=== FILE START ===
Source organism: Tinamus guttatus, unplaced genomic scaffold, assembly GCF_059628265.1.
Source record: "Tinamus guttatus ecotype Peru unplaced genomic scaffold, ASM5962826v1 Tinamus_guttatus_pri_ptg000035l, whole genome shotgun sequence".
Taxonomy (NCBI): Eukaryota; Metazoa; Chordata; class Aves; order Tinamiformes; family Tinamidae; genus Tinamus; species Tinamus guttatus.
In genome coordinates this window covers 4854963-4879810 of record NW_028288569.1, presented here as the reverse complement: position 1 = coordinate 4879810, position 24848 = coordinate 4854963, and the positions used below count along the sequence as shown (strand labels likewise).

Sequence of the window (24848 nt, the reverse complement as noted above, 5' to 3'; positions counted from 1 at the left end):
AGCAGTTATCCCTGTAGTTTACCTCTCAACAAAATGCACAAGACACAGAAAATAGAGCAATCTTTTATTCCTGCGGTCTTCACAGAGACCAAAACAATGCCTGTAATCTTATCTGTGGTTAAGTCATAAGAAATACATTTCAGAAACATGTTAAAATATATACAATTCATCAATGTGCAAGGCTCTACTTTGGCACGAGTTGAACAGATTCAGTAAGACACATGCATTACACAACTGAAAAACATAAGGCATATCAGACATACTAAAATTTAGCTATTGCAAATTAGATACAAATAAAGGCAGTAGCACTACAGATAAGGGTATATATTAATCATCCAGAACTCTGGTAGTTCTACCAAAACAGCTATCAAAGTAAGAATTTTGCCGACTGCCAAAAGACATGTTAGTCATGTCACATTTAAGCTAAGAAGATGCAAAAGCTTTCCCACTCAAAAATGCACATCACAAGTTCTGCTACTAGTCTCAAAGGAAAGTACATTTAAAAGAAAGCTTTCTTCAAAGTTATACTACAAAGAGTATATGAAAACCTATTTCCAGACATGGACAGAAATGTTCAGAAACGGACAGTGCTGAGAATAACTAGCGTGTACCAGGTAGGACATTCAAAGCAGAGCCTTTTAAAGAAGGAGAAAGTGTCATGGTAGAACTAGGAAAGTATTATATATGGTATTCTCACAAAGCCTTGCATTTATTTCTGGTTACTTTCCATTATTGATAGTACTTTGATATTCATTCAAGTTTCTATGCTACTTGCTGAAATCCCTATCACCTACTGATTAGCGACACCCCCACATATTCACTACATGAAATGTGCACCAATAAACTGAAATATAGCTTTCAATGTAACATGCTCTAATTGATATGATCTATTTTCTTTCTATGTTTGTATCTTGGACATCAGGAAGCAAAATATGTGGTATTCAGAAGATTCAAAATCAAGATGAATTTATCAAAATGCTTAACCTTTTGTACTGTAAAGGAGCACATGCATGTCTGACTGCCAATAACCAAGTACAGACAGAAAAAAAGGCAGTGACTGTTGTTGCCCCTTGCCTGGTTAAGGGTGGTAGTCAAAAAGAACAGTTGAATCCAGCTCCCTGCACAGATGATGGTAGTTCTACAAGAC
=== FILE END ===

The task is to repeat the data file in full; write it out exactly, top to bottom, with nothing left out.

Source organism: Tinamus guttatus, unplaced genomic scaffold, assembly GCF_059628265.1.
Source record: "Tinamus guttatus ecotype Peru unplaced genomic scaffold, ASM5962826v1 Tinamus_guttatus_pri_ptg000035l, whole genome shotgun sequence".
Taxonomy (NCBI): Eukaryota; Metazoa; Chordata; class Aves; order Tinamiformes; family Tinamidae; genus Tinamus; species Tinamus guttatus.
In genome coordinates this window covers 4854963-4879810 of record NW_028288569.1, presented here as the reverse complement: position 1 = coordinate 4879810, position 24848 = coordinate 4854963, and the positions used below count along the sequence as shown (strand labels likewise).

Sequence of the window (24848 nt, the reverse complement as noted above, 5' to 3'; positions counted from 1 at the left end):
AGCAGTTATCCCTGTAGTTTACCTCTCAACAAAATGCACAAGACACAGAAAATAGAGCAATCTTTTATTCCTGCGGTCTTCACAGAGACCAAAACAATGCCTGTAATCTTATCTGTGGTTAAGTCATAAGAAATACATTTCAGAAACATGTTAAAATATATACAATTCATCAATGTGCAAGGCTCTACTTTGGCACGAGTTGAACAGATTCAGTAAGACACATGCATTACACAACTGAAAAACATAAGGCATATCAGACATACTAAAATTTAGCTATTGCAAATTAGATACAAATAAAGGCAGTAGCACTACAGATAAGGGTATATATTAATCATCCAGAACTCTGGTAGTTCTACCAAAACAGCTATCAAAGTAAGAATTTTGCCGACTGCCAAAAGACATGTTAGTCATGTCACATTTAAGCTAAGAAGATGCAAAAGCTTTCCCACTCAAAAATGCACATCACAAGTTCTGCTACTAGTCTCAAAGGAAAGTACATTTAAAAGAAAGCTTTCTTCAAAGTTATACTACAAAGAGTATATGAAAACCTATTTCCAGACATGGACAGAAATGTTCAGAAACGGACAGTGCTGAGAATAACTAGCGTGTACCAGGTAGGACATTCAAAGCAGAGCCTTTTAAAGAAGGAGAAAGTGTCATGGTAGAACTAGGAAAGTATTATATATGGTATTCTCACAAAGCCTTGCATTTATTTCTGGTTACTTTCCATTATTGATAGTACTTTGATATTCATTCAAGTTTCTATGCTACTTGCTGAAATCCCTATCACCTACTGATTAGCGACACCCCCACATATTCACTACATGAAATGTGCACCAATAAACTGAAATATAGCTTTCAATGTAACATGCTCTAATTGATATGATCTATTTTCTTTCTATGTTTGTATCTTGGACATCAGGAAGCAAAATATGTGGTATTCAGAAGATTCAAAATCAAGATGAATTTATCAAAATGCTTAACCTTTTGTACTGTAAAGGAGCACATGCATGTCTGACTGCCAATAACCAAGTACAGACAGAAAAAAAGGCAGTGACTGTTGTTGCCCCTTGCCTGGTTAAGGGTGGTAGTCAAAAAGAACAGTTGAATCCAGCTCCCTGCACAGATGATGGTAGTTCTACAAGAC